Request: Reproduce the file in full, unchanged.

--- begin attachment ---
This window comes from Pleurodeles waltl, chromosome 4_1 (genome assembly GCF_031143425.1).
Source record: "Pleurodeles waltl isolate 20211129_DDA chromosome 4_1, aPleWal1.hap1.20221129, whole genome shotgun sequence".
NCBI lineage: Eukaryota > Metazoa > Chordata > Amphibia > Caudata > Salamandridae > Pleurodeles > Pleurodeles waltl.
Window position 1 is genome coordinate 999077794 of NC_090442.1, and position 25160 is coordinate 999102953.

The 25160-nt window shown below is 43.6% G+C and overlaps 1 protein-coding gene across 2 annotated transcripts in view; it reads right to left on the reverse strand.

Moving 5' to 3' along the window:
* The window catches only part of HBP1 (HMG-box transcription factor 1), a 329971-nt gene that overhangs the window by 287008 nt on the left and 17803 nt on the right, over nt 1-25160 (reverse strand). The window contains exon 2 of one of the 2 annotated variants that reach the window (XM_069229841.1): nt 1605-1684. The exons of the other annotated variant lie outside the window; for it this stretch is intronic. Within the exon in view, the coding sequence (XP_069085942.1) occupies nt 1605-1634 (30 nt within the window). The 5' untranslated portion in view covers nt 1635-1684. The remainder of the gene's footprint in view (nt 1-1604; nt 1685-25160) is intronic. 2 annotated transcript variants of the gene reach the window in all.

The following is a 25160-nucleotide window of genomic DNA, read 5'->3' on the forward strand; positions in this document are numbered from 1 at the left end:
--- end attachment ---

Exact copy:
This window comes from Pleurodeles waltl, chromosome 4_1 (genome assembly GCF_031143425.1).
Source record: "Pleurodeles waltl isolate 20211129_DDA chromosome 4_1, aPleWal1.hap1.20221129, whole genome shotgun sequence".
NCBI lineage: Eukaryota > Metazoa > Chordata > Amphibia > Caudata > Salamandridae > Pleurodeles > Pleurodeles waltl.
Window position 1 is genome coordinate 999077794 of NC_090442.1, and position 25160 is coordinate 999102953.

The 25160-nt window shown below is 43.6% G+C and overlaps 1 protein-coding gene across 2 annotated transcripts in view; it reads right to left on the reverse strand.

Moving 5' to 3' along the window:
* The window catches only part of HBP1 (HMG-box transcription factor 1), a 329971-nt gene that overhangs the window by 287008 nt on the left and 17803 nt on the right, over nt 1-25160 (reverse strand). The window contains exon 2 of one of the 2 annotated variants that reach the window (XM_069229841.1): nt 1605-1684. The exons of the other annotated variant lie outside the window; for it this stretch is intronic. Within the exon in view, the coding sequence (XP_069085942.1) occupies nt 1605-1634 (30 nt within the window). The 5' untranslated portion in view covers nt 1635-1684. The remainder of the gene's footprint in view (nt 1-1604; nt 1685-25160) is intronic. 2 annotated transcript variants of the gene reach the window in all.

The following is a 25160-nucleotide window of genomic DNA, read 5'->3' on the forward strand; positions in this document are numbered from 1 at the left end: